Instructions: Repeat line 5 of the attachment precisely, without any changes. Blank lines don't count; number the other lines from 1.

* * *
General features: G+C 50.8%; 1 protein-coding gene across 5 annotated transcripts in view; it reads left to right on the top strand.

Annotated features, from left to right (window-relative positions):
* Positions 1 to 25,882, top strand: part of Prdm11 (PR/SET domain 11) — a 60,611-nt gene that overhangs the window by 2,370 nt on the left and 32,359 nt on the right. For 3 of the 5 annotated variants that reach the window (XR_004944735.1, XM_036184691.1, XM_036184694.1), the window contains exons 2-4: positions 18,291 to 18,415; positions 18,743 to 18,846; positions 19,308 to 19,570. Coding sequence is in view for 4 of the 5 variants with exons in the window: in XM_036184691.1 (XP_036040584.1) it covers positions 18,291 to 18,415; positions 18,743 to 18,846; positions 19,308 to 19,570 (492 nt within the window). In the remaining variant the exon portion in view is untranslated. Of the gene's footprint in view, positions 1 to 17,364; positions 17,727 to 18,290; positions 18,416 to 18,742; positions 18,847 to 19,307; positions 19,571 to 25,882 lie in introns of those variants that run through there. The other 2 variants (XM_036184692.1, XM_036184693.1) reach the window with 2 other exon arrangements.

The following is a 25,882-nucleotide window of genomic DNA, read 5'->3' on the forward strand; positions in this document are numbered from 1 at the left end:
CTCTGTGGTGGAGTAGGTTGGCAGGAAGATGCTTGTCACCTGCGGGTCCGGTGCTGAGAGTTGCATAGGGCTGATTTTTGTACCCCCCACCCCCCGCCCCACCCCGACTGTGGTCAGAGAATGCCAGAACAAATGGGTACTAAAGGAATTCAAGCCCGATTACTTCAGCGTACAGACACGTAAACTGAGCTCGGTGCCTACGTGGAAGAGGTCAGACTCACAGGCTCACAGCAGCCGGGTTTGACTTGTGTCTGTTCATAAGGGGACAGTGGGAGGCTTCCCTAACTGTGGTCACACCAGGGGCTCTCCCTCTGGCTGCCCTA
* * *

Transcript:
CTCTGTGGTGGAGTAGGTTGGCAGGAAGATGCTTGTCACCTGCGGGTCCGGTGCTGAGAGTTGCATAGGGCTGATTTTTGTACCCCCCACCCCCCGCCCCACCCCGACTGTGGTCAGAGAATGCCAGAACAAATGGGTACTAAAGGAATTCAAGCCCGATTACTTCAGCGTACAGACACGTAAACTGAGCTCGGTGCCTACGTGGAAGAGGTCAGACTCACAGGCTCACAGCAGCCGGGTTTGACTTGTGTCTGTTCATAAGGGGACAGTGGGAGGCTTCCCTAACTGTGGTCACACCAGGGGCTCTCCCTCTGGCTGCCCTA